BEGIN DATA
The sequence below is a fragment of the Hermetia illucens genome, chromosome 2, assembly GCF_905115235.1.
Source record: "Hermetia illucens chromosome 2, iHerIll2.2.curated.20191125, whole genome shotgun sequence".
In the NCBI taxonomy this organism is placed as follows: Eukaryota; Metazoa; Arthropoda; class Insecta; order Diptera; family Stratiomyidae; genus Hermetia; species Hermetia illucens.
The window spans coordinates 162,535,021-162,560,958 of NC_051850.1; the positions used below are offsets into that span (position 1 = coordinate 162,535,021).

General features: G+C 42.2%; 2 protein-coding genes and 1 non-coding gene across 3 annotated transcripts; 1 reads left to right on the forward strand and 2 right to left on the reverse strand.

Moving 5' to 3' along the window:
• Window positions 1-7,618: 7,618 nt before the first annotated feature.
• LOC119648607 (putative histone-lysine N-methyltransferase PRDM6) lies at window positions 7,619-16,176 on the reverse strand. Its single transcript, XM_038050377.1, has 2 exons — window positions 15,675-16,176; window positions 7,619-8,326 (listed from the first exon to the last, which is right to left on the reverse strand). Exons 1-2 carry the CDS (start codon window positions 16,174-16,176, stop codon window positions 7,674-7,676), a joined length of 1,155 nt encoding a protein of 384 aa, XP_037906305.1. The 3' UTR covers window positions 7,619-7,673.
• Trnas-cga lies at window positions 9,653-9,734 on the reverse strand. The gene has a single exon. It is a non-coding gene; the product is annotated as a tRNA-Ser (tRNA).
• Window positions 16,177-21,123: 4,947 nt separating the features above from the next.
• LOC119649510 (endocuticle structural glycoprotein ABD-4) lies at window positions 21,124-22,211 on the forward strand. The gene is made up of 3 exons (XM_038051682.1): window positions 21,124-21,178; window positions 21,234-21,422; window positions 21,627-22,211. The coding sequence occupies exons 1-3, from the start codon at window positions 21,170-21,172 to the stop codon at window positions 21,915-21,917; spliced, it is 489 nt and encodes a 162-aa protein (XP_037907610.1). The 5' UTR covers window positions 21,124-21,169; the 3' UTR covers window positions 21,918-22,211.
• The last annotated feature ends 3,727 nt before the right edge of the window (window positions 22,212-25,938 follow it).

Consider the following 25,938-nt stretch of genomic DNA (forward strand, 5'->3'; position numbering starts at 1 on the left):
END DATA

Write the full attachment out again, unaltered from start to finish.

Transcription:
The sequence below is a fragment of the Hermetia illucens genome, chromosome 2, assembly GCF_905115235.1.
Source record: "Hermetia illucens chromosome 2, iHerIll2.2.curated.20191125, whole genome shotgun sequence".
In the NCBI taxonomy this organism is placed as follows: Eukaryota; Metazoa; Arthropoda; class Insecta; order Diptera; family Stratiomyidae; genus Hermetia; species Hermetia illucens.
The window spans coordinates 162,535,021-162,560,958 of NC_051850.1; the positions used below are offsets into that span (position 1 = coordinate 162,535,021).

General features: G+C 42.2%; 2 protein-coding genes and 1 non-coding gene across 3 annotated transcripts; 1 reads left to right on the forward strand and 2 right to left on the reverse strand.

Moving 5' to 3' along the window:
• Window positions 1-7,618: 7,618 nt before the first annotated feature.
• LOC119648607 (putative histone-lysine N-methyltransferase PRDM6) lies at window positions 7,619-16,176 on the reverse strand. Its single transcript, XM_038050377.1, has 2 exons — window positions 15,675-16,176; window positions 7,619-8,326 (listed from the first exon to the last, which is right to left on the reverse strand). Exons 1-2 carry the CDS (start codon window positions 16,174-16,176, stop codon window positions 7,674-7,676), a joined length of 1,155 nt encoding a protein of 384 aa, XP_037906305.1. The 3' UTR covers window positions 7,619-7,673.
• Trnas-cga lies at window positions 9,653-9,734 on the reverse strand. The gene has a single exon. It is a non-coding gene; the product is annotated as a tRNA-Ser (tRNA).
• Window positions 16,177-21,123: 4,947 nt separating the features above from the next.
• LOC119649510 (endocuticle structural glycoprotein ABD-4) lies at window positions 21,124-22,211 on the forward strand. The gene is made up of 3 exons (XM_038051682.1): window positions 21,124-21,178; window positions 21,234-21,422; window positions 21,627-22,211. The coding sequence occupies exons 1-3, from the start codon at window positions 21,170-21,172 to the stop codon at window positions 21,915-21,917; spliced, it is 489 nt and encodes a 162-aa protein (XP_037907610.1). The 5' UTR covers window positions 21,124-21,169; the 3' UTR covers window positions 21,918-22,211.
• The last annotated feature ends 3,727 nt before the right edge of the window (window positions 22,212-25,938 follow it).

Consider the following 25,938-nt stretch of genomic DNA (forward strand, 5'->3'; position numbering starts at 1 on the left):